The National Hurricane Center determined that a surface circulation center formed within Invest 97L on Wednesday morning and it designated the system as Tropical Storm Matthew. At 11:00 a.m. EDT on Wednesday the center of Tropical Storm Matthew as located at latitude 13.4°N and longitude 60.7°W which put it about 35 miles (55 km) southeast of St. Lucia. Matthew was moving toward the west at 21 m.p.h. (33 km/h). The maximum sustained wind speed was 60 m.p.h. (95 km/h) and there were wind gusts to 75 m.p.h. (120 km/h). The minimum surface pressure was 1008 mb.
Tropical Storm Warnings have been issued for Guadeloupe, Martinique, Barbados, Dominica, St. Lucia, and St. Vincent and the Grenadines.
The circulation of Tropical Storm Matthew is still organizing and it appears as if the surface center is located southwest of the mid-level center. There are many more thunderstorms north and east of the center and there are fewer thunderstorms south and west of the center. The strongest winds are occurring in the bands of thunderstorms northeast of the center of circulation. The winds are much weaker in the western half of Tropical Storm Matthew. The stronger thunderstorms northeast of the center of circulation are generating upper level divergence which is pumping mass out to the north and east of Matthew.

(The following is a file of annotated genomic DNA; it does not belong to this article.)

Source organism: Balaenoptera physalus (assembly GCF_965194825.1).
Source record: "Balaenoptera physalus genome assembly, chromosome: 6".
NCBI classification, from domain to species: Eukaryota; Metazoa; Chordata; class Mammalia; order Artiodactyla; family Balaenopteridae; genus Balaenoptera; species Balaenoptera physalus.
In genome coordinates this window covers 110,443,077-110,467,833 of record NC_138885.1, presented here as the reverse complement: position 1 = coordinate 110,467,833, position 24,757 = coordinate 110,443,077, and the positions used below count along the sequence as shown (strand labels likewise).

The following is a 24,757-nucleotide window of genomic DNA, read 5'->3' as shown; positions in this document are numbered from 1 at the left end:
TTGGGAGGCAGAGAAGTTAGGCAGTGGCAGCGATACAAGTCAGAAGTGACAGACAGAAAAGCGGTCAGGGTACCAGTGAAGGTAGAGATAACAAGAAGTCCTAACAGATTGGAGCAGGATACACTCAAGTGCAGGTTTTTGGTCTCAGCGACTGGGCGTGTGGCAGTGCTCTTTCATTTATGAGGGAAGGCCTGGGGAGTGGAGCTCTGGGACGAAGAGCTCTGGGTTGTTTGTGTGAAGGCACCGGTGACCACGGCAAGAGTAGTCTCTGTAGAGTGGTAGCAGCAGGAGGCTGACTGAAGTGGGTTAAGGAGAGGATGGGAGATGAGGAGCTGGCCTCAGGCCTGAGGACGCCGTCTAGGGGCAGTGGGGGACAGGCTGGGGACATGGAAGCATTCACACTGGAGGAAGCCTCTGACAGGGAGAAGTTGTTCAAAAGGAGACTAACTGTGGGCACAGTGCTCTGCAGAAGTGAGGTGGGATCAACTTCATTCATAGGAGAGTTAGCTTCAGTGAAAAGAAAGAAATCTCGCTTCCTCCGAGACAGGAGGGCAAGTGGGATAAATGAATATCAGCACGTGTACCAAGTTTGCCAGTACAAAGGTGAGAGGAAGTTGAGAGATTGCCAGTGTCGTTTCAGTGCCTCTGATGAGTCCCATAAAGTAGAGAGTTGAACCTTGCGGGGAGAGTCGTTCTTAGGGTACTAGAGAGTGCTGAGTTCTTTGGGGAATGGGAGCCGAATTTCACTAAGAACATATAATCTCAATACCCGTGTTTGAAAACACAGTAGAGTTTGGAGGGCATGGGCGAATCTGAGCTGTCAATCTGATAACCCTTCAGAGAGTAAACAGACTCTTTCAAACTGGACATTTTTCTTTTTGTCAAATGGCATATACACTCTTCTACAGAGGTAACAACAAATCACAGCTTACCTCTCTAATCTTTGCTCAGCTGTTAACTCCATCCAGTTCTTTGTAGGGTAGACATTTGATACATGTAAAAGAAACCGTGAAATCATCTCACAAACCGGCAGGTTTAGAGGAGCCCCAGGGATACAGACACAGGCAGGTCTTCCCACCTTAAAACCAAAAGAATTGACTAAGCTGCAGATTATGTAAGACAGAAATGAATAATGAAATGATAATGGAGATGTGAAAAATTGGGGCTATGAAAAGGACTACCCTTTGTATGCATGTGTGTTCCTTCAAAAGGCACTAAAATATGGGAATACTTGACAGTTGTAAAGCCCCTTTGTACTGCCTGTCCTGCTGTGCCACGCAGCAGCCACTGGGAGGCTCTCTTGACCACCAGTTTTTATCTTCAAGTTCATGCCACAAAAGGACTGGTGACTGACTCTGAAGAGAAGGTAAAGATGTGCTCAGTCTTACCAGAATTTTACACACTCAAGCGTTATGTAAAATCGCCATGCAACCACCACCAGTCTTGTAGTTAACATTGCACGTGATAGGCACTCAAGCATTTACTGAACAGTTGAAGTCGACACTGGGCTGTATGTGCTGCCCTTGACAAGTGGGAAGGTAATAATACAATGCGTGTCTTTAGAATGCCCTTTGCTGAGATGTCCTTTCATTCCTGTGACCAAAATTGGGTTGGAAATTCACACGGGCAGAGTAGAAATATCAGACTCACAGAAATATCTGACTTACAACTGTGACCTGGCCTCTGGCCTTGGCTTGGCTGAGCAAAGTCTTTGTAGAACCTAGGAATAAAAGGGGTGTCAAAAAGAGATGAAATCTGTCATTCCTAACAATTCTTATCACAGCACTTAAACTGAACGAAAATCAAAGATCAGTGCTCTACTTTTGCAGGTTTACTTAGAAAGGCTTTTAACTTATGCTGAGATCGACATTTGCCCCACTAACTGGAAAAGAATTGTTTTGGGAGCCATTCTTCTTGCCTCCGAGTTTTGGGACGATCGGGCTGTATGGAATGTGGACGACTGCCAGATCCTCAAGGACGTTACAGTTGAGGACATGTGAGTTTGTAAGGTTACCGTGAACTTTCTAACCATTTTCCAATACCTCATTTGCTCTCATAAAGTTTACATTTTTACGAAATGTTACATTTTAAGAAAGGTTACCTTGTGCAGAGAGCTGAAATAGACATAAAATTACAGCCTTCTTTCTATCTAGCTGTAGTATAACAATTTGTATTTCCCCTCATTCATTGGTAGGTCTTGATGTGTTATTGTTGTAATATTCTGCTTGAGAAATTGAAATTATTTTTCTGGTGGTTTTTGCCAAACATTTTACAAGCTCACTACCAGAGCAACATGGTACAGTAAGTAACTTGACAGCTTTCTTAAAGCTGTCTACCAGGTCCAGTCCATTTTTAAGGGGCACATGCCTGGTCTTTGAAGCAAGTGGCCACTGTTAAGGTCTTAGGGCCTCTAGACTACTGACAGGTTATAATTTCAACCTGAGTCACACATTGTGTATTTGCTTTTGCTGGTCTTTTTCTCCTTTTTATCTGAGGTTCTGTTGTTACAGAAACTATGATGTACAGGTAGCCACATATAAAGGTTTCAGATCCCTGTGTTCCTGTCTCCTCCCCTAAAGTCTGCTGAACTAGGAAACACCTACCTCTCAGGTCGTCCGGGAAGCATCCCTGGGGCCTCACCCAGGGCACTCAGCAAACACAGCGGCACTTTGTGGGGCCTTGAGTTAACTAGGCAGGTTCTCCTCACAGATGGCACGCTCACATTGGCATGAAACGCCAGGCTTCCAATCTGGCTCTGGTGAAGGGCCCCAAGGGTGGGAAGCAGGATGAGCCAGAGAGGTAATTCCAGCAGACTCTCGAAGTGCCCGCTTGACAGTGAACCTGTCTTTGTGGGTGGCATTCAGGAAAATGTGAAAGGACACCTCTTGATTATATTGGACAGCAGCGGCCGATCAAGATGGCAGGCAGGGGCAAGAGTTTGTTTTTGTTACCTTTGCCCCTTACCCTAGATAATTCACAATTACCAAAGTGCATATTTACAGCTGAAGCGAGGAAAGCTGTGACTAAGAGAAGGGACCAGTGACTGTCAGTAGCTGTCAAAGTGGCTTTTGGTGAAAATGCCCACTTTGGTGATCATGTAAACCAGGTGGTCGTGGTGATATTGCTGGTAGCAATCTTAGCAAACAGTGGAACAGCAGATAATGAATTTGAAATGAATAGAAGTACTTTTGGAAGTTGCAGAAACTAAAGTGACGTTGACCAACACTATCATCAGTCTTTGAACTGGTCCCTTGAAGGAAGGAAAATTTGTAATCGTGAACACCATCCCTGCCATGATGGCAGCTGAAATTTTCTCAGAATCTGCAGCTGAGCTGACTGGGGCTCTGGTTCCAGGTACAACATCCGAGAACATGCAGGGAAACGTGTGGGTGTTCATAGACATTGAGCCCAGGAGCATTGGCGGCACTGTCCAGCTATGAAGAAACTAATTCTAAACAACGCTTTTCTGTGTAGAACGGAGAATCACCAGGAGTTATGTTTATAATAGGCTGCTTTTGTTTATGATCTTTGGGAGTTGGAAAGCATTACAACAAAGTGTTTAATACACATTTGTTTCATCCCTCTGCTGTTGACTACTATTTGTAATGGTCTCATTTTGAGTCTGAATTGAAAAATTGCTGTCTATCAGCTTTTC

Tropical Storm Matthew will be moving into an environment that is favorable for intensification The Sea Surface Temperatures in the eastern and central Caribbean Sea are near 30°C. The upper level winds are weak and there is not much vertical wind shear. Even with those favorable conditions, several factors could slow the rate at which Tropical Storm Matthew intensifies. First, it is moving west at 21 m.p.h. (33 km/h). Sometimes tropical cyclones generate low level vertical wind shear when they move that quickly. Second, the asymmetrical distribution of thunderstorms around the circulation of Matthew could prevent the tropical storm form efficiently using the energy it extracts from the ocean. In addition, if Tropical Storm Matthew moves too close to the northern coast of South America, it could pull in some drier air, which would also slow the rate of intensification. Even with those potential inhibiting factors, Tropical Storm Matthew is likely to become a hurricane by the end of the week and it could become a major hurricane while it is over the Caribbean Sea.
A subtropical high pressure system to the north of Matthew is steering the tropical storm toward the west and that general motion is expected to continue for several more days. Tropical Storm Matthew is likely to slow down over the weekend as it gets closer to the western end of the subtropical high. Matthew will likely turn toward the north during the weekend. There is a great deal of variability in how quickly and sharply the models predict the turn will be. Some models forecast a quick sharp turn toward the north that could eventually carry Matthew near Bermuda. Other models forecast a later slower turn that occurs over the western Caribbean Sea and could take take Matthew closer to the U.S. It is too early to know which scenario will be the right one.
Tropical Storm Matthew will bring gusty winds and locally heavy rain to the Windward Islands and southern Leeward Islands. Interests in other parts of the Caribbean Sea, the Bahamas, U.S. and Bermuda should monitor the progress of Tropical Storm Matthew.